Jessica credits doctors at the children's hospital for keeping their explanations simple, but thorough so that both she and Adalynn felt comfortable with everything going on.

"They waited until she was asleep to discuss certain things when they didn't want to scare her," she says. "It was all a reaction to the bite, a reaction that less than 1 percent of people that have a brown recluse bite experience, the majority of them being children."

Adalynn ended up being in the hospital for six days, with care from a number of different medical professionals.

"She had a general surgeon and an infectious disease doctor. She was under the care of a plastic surgeon, hematology, orthopedic surgery and nephrology, and she had to have a blood transfusion because of humanistic anemia, which caused a complete breakdown of all her red blood cells."

The road to recovery also included three days in a "Texas sling," with her arm braced over hear head about the concern for her extremities due to lack of blood circulation.

"Her hand was basically resting in a tube above her head, and she was on that for three days and that helped with the swelling and kind of moving the swelling from her hand, down the rest of her body."

"They were concerned with her kidneys shutting down and that was, I think, one of the main concerns, especially after she was released from the hospital. So, she had several doctor appointments and had to go several times to have blood drawn to check her kidney function. It was the one thing we struggled with the most, even after we were discharged."

<p>Jessica Calvillo</p> Adalynn at softball

Jessica Calvillo

Adalynn at softball

Though she missed some fun times, like her softball season and her last month of school, Adalynn kept her spirits relatively high.

"She was scared but we tried our hardest to keep her from understanding how bad it was or how bad it could have been," the mom says. "I think with the type of person she is, she could realize we were all so scared that she was trying to be brave for us. Even through all her pain and drowsiness from the medication, she'd give us smiles. I knew the smiles were for me. They weren't necessarily her happy smiles but more of a reassuring, 'it's going to be okay,' thing."

<p>Jessica Calvillo</p> Adalynn's brown recluse bite healing

Jessica Calvillo

Adalynn's brown recluse bite healing

For Jessica, making it through that time was a little bit tougher.

"It was extremely difficult. Everybody says that going through anything with your child and that fear of losing your child is the worst thing a parent can experience, and it's absolutely true. There was a point where I was so scared that in my head, I literally felt like I wasn't mentally strong enough to make it through," she says.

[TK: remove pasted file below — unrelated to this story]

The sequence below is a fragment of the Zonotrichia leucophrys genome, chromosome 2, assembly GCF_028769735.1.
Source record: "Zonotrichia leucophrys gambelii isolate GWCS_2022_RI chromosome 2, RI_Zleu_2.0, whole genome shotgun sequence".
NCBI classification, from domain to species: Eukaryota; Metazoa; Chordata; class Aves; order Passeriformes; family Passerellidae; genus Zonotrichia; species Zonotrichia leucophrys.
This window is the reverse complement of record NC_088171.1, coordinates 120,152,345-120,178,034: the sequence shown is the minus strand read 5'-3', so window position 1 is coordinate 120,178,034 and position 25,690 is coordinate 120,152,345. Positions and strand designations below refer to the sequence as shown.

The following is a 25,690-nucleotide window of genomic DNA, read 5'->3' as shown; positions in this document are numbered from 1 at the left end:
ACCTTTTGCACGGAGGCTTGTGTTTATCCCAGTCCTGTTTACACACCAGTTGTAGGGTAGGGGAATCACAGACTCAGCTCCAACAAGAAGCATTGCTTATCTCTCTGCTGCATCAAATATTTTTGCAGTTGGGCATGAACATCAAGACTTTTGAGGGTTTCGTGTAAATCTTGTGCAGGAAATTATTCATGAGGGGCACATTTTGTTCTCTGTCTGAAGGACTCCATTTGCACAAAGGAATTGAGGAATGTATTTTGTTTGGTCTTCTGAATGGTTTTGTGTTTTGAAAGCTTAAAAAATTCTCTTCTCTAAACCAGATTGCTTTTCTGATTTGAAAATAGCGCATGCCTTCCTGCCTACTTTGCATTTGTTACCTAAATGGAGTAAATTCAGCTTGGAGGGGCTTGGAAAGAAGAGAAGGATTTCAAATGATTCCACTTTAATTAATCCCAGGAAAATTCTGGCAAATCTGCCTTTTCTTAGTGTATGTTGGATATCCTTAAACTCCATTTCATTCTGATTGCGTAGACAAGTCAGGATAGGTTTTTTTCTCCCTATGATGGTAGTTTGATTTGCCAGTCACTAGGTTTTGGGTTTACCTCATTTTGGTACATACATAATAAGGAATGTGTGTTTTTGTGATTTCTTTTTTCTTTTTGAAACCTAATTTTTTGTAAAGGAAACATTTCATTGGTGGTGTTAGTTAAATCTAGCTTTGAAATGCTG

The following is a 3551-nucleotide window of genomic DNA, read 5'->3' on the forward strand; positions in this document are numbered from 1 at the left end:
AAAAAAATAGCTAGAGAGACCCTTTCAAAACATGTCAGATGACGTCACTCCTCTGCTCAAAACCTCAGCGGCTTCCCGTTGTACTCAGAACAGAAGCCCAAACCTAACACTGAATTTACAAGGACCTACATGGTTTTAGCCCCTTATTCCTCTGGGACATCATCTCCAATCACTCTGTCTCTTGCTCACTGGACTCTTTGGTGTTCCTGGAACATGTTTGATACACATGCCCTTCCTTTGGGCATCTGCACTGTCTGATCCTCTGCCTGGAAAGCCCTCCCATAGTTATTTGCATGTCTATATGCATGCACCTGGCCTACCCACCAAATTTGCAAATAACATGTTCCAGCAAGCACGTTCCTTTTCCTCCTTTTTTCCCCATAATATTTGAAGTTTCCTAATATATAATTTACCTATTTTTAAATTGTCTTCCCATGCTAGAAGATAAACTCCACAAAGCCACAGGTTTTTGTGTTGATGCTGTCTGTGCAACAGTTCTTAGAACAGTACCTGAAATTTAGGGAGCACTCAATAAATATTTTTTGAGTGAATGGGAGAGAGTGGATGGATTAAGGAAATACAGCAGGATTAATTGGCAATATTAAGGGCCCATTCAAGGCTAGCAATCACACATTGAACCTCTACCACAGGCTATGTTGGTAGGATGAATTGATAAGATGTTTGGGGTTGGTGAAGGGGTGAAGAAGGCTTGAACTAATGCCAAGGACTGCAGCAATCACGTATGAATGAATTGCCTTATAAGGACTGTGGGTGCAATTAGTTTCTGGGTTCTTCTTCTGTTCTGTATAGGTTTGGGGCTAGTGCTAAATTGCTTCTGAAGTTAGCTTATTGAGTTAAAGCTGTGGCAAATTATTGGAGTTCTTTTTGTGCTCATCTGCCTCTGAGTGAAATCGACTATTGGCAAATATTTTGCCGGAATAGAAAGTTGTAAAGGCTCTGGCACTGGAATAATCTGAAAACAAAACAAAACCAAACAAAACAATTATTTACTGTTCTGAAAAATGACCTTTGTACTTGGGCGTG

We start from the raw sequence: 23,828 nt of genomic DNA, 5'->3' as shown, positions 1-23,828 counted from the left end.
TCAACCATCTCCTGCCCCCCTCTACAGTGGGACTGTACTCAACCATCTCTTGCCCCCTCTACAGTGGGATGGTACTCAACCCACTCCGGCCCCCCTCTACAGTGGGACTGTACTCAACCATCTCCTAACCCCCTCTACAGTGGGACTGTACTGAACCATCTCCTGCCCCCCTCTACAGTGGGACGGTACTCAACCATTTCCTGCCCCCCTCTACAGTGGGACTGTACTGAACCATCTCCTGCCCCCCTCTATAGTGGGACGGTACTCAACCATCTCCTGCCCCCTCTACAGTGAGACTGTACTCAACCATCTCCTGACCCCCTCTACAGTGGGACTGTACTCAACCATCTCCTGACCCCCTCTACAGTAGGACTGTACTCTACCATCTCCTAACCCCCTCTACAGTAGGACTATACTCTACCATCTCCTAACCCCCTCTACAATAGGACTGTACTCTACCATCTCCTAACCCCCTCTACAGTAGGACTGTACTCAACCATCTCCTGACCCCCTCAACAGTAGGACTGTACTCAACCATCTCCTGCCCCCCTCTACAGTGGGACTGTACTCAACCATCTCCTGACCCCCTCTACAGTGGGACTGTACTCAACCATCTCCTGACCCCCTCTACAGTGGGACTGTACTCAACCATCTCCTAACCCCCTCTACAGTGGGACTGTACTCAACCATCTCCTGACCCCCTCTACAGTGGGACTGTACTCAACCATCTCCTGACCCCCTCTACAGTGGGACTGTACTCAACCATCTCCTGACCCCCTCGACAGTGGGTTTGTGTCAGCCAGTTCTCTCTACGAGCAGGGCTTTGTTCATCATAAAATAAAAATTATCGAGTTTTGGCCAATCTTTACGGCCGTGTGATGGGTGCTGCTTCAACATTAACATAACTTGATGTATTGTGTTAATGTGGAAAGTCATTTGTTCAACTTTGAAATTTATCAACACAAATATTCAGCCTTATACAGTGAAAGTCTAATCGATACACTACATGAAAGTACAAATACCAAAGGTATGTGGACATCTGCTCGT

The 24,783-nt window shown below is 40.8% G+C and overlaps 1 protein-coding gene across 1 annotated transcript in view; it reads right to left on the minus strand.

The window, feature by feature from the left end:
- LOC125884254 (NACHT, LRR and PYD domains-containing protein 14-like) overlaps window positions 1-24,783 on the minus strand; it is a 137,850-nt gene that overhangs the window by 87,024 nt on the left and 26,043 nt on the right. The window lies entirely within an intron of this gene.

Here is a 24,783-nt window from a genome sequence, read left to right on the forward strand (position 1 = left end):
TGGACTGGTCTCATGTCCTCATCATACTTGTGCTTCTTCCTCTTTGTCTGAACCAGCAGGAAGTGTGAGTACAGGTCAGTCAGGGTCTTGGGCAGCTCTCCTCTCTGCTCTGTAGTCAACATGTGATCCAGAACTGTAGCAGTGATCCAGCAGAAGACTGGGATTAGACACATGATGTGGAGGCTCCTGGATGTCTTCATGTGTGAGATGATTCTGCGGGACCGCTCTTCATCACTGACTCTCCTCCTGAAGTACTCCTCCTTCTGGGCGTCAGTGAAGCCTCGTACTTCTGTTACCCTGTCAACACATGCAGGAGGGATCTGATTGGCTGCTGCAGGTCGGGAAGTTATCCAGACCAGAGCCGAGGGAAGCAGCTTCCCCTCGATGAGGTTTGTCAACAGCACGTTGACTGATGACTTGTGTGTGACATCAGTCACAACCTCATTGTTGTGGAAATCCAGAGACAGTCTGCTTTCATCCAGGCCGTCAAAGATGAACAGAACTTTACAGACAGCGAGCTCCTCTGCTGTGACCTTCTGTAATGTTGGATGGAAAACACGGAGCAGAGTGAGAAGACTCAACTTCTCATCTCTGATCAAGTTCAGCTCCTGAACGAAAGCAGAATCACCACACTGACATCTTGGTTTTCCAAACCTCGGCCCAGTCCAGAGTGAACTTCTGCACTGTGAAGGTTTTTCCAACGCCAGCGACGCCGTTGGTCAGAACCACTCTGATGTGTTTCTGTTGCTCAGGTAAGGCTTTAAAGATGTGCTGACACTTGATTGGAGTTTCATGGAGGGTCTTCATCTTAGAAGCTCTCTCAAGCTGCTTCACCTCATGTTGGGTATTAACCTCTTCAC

Thankfully, her support system stepped in to help her forge ahead. "What gave me the strength to kind of get through this and be that strong person from my daughter was prayer."

Jessica decided to share their story, which in total was a 76-day ordeal for Adalynn, on TikTok in hopes of empowering another parent who might find themselves in a similar situation.

"I wanted people to know this information. It was 76 days later, when they told us, 'You're done with bandage changes. You don't need any surgery. You don't need to come back.' And once we could breathe, I felt we needed to help other people understand the extent that one of these spider bites can lead to."

She also hopes that doctors will realize, "It's not always one size fits all when it comes to medical situations, and if a parent is extremely scared and they have these fears and concerns, you can do something to make them feel better, even if it seems to you like it's not needed."

<p>Jessica Calvillo</p> Adalynn with her siblings

Jessica Calvillo

Adalynn with her siblings

Now that it's fall, Adalynn has accepted, "This is a story, an experience, but it's not who you are anymore or what you're going through anymore.'"

"From that point, she was just like, 'I can do all these things I wanted to do still.' So it was really happy day for her," she says. "She has a pretty big scar on her arm but that's okay. She knows that it comes with an insane story and it shows that she's a fighter."

"She was selected for the softball all-star team. She's back to being a happy, healthy girl who takes care of her younger siblings and is such a blessing to all of us."